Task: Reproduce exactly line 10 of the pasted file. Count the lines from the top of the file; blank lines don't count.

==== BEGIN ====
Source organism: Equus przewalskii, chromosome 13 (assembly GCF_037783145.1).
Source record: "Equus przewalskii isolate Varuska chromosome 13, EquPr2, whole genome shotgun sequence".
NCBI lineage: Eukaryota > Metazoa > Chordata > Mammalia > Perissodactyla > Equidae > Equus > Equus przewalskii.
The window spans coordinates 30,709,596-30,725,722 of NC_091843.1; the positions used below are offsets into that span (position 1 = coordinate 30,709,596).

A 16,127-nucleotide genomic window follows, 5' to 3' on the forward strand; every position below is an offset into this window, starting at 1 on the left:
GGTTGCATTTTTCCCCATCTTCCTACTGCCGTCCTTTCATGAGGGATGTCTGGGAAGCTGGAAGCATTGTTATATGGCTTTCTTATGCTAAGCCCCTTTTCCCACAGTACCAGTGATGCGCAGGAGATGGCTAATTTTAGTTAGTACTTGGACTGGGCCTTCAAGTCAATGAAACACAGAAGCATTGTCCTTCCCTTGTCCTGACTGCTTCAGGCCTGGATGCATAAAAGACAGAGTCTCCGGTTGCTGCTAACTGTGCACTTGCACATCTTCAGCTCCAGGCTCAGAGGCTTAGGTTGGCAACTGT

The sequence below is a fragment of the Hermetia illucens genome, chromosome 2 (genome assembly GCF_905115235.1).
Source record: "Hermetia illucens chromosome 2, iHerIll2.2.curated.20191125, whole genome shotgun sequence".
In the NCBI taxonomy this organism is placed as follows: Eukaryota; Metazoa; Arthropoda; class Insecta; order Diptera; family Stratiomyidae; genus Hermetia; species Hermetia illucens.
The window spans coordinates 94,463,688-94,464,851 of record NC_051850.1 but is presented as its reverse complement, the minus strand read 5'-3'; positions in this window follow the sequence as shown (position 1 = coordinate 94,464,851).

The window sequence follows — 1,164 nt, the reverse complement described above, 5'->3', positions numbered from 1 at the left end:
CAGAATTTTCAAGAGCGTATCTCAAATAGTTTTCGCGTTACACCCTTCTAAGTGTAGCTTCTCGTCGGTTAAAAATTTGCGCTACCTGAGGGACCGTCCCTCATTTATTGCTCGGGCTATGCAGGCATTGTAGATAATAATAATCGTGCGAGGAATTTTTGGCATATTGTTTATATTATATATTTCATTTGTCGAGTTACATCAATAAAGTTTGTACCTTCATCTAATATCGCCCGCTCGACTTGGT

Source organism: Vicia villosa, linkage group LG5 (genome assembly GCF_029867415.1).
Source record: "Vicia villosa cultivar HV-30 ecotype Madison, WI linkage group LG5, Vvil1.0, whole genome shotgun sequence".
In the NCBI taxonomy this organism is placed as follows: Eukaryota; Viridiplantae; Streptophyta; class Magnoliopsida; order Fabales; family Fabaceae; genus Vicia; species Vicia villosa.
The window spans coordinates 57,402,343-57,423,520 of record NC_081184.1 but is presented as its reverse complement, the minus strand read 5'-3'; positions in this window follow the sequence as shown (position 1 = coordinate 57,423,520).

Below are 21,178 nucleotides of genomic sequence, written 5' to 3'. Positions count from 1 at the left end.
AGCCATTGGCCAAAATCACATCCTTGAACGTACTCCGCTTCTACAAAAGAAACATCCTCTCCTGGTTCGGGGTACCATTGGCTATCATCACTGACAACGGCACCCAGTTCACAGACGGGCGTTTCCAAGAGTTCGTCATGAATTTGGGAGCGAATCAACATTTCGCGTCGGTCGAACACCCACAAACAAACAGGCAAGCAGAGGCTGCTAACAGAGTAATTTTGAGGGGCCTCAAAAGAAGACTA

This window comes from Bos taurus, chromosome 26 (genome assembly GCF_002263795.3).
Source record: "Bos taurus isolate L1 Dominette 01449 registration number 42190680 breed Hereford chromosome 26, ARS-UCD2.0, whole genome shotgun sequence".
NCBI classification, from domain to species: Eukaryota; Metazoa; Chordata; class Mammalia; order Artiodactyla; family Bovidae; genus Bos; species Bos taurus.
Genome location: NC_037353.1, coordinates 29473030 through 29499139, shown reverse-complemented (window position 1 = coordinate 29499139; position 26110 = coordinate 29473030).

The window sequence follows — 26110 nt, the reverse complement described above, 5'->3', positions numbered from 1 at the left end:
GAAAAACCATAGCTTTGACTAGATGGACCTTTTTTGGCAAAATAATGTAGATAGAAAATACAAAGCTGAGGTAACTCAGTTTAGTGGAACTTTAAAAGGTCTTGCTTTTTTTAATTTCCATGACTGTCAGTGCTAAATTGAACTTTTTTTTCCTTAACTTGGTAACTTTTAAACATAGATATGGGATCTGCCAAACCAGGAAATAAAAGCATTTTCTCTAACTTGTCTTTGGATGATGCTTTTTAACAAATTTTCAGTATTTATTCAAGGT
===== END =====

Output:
The window spans coordinates 94,463,688-94,464,851 of record NC_051850.1 but is presented as its reverse complement, the minus strand read 5'-3'; positions in this window follow the sequence as shown (position 1 = coordinate 94,464,851).